Goyaale (1829-1909): American Indian (Chiricahua Apache). Military leader. As chief of the Chiricahua Apache Indians, Geronimo escaped repeatedly from reservations and led attacks on settlers and soldiers in northern Mexico and the southwestern United States during the late 1870is and early 1880s. He surrendered to U.S. government forces in 1885. This is the anniversary of his death.
Presidents Day: United States. The birthdays of U.S. George Washington (February 22, 1732) and Abraham Lincoln (February 12, 1809) are observed on this day.
Sholom Aleichem (born Solomon Rabinowitz) (1854-1916): Jewish Russian American. Writer. Born in Ukraine, Rabinowitz began writing in Yiddish in 1883, using as his pseudonym the Yiddish greeting i Peace be with you.i His best known works are his stories of Jewish life in the villages of Eastern Europe. Along with I. Peretz and Mendele Sforim, he is considered one of the founders of modern Yiddish literature.
Audre Geraldin Lorde (1934-1992): Lesbian. Poet and essayist. Audre Lorde was a Black lesbian who fought for justice through both her writings and her political activities. She held a number of teaching positions and toured internationally as a lecturer, forming coalitions between Afro-German and Afro-Dutch women, founding a sisterhood in South Africa, starting the Women of Color Press, and establishing the St. Croix Womenis Coalition. Her poetry collections include, From a Land Where Other People Live (1973), The Black Unicorn (1978), Our Dead Behind Us (1986), and The Marvelous Arithmetics of Distance (1993). She won the American Book Award in 1989 for A Burst of Light and was appointed New York Stateis Poet Laureate by then Governor Mario Cuomo in 1991. Lorde chronicled her 14 year battle against breast cancer in works such as The Cancer Journals, before finally succumbing to the disease in 1992.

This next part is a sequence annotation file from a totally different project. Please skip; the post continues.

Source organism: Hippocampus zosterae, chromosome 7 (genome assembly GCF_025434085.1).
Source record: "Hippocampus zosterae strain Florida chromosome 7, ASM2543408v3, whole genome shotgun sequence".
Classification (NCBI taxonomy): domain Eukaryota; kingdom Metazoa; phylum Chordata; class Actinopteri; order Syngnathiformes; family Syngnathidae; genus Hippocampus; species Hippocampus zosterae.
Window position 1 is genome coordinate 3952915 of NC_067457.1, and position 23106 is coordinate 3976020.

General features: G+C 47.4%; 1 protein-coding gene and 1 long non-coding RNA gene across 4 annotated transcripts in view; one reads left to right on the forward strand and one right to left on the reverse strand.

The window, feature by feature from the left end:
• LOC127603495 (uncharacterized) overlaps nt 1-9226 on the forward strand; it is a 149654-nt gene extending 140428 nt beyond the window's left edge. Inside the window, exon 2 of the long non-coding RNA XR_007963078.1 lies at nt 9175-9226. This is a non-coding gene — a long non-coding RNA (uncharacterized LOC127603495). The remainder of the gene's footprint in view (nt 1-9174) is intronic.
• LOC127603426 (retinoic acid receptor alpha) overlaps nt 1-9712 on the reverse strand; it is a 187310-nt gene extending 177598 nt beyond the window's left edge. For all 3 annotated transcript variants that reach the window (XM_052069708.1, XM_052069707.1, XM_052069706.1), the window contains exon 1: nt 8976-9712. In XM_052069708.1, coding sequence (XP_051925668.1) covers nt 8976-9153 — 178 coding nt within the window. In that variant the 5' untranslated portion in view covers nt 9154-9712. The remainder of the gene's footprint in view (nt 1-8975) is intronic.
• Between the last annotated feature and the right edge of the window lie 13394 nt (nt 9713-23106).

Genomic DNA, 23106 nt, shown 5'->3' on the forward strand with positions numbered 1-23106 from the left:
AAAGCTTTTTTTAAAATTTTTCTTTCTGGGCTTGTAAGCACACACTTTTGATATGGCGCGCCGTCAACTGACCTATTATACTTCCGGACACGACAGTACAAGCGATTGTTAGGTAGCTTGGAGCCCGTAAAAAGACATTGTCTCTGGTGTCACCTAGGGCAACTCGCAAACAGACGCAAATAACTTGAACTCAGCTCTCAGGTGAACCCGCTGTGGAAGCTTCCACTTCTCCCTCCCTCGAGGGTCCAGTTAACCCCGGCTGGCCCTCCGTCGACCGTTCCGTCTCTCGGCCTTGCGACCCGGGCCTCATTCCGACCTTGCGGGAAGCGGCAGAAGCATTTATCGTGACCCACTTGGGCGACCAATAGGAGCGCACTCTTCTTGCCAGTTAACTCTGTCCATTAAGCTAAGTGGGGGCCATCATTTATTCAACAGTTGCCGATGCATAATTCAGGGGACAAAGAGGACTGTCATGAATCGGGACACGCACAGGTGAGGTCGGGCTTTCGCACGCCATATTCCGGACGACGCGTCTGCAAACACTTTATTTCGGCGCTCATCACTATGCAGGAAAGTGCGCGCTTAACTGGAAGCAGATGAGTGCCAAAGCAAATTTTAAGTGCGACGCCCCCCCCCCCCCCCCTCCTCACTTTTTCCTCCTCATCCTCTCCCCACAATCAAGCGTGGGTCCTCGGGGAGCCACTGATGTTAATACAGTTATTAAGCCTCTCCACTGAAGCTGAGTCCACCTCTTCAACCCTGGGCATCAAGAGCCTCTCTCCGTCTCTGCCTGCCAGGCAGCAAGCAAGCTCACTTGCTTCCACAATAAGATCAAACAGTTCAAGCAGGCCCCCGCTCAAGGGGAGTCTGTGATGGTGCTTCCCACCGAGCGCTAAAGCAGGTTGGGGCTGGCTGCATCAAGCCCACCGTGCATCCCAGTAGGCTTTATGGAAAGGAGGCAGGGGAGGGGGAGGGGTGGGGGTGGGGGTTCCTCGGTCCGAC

Luis Munoz Marin (1898-1980): Puerto Rico. Political leader. Elected Puerto Ricois first governor in 1948, Munzo Marin served in that office until 1964, instituting programs of economic development and social reform. He also proposed a plan for maintaining Puerto Ricois union with the United States while establishing the island as a self-governing unit exempt from U.S. taxes. This proposal became the basis for the Commonwealth of Puerto Rico, created by and act of Congress and proclaimed in 1952.